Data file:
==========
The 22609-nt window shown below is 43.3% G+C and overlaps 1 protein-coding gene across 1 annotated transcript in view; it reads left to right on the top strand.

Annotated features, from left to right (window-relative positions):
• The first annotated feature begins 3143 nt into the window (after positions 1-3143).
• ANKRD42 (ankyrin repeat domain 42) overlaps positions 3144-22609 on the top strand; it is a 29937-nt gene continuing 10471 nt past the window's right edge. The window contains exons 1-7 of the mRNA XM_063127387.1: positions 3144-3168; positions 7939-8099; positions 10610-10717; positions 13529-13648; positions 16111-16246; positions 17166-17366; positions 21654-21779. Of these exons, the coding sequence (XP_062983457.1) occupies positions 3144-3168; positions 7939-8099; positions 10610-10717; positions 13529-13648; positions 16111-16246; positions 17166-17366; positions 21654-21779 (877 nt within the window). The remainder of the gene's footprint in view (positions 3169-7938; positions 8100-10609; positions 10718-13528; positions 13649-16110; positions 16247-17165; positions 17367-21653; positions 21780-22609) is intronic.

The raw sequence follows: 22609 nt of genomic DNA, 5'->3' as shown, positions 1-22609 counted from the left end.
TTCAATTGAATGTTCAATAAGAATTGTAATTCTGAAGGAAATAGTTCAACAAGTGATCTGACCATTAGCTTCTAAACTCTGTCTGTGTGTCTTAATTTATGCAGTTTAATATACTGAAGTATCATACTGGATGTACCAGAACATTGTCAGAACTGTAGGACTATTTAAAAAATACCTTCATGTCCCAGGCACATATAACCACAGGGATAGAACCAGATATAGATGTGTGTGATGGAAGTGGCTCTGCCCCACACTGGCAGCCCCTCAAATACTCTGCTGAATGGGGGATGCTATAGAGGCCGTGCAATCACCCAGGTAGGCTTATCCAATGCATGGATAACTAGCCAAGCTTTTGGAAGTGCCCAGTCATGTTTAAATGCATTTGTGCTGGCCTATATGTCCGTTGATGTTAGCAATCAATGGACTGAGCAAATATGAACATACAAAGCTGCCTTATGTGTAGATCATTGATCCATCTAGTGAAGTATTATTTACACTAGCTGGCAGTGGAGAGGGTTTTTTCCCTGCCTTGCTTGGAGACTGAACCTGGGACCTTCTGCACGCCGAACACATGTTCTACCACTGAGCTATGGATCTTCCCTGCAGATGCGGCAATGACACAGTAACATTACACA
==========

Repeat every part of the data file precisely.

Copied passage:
The 22609-nt window shown below is 43.3% G+C and overlaps 1 protein-coding gene across 1 annotated transcript in view; it reads left to right on the top strand.

Annotated features, from left to right (window-relative positions):
• The first annotated feature begins 3143 nt into the window (after positions 1-3143).
• ANKRD42 (ankyrin repeat domain 42) overlaps positions 3144-22609 on the top strand; it is a 29937-nt gene continuing 10471 nt past the window's right edge. The window contains exons 1-7 of the mRNA XM_063127387.1: positions 3144-3168; positions 7939-8099; positions 10610-10717; positions 13529-13648; positions 16111-16246; positions 17166-17366; positions 21654-21779. Of these exons, the coding sequence (XP_062983457.1) occupies positions 3144-3168; positions 7939-8099; positions 10610-10717; positions 13529-13648; positions 16111-16246; positions 17166-17366; positions 21654-21779 (877 nt within the window). The remainder of the gene's footprint in view (positions 3169-7938; positions 8100-10609; positions 10718-13528; positions 13649-16110; positions 16247-17165; positions 17367-21653; positions 21780-22609) is intronic.

The raw sequence follows: 22609 nt of genomic DNA, 5'->3' as shown, positions 1-22609 counted from the left end.
TTCAATTGAATGTTCAATAAGAATTGTAATTCTGAAGGAAATAGTTCAACAAGTGATCTGACCATTAGCTTCTAAACTCTGTCTGTGTGTCTTAATTTATGCAGTTTAATATACTGAAGTATCATACTGGATGTACCAGAACATTGTCAGAACTGTAGGACTATTTAAAAAATACCTTCATGTCCCAGGCACATATAACCACAGGGATAGAACCAGATATAGATGTGTGTGATGGAAGTGGCTCTGCCCCACACTGGCAGCCCCTCAAATACTCTGCTGAATGGGGGATGCTATAGAGGCCGTGCAATCACCCAGGTAGGCTTATCCAATGCATGGATAACTAGCCAAGCTTTTGGAAGTGCCCAGTCATGTTTAAATGCATTTGTGCTGGCCTATATGTCCGTTGATGTTAGCAATCAATGGACTGAGCAAATATGAACATACAAAGCTGCCTTATGTGTAGATCATTGATCCATCTAGTGAAGTATTATTTACACTAGCTGGCAGTGGAGAGGGTTTTTTCCCTGCCTTGCTTGGAGACTGAACCTGGGACCTTCTGCACGCCGAACACATGTTCTACCACTGAGCTATGGATCTTCCCTGCAGATGCGGCAATGACACAGTAACATTACACA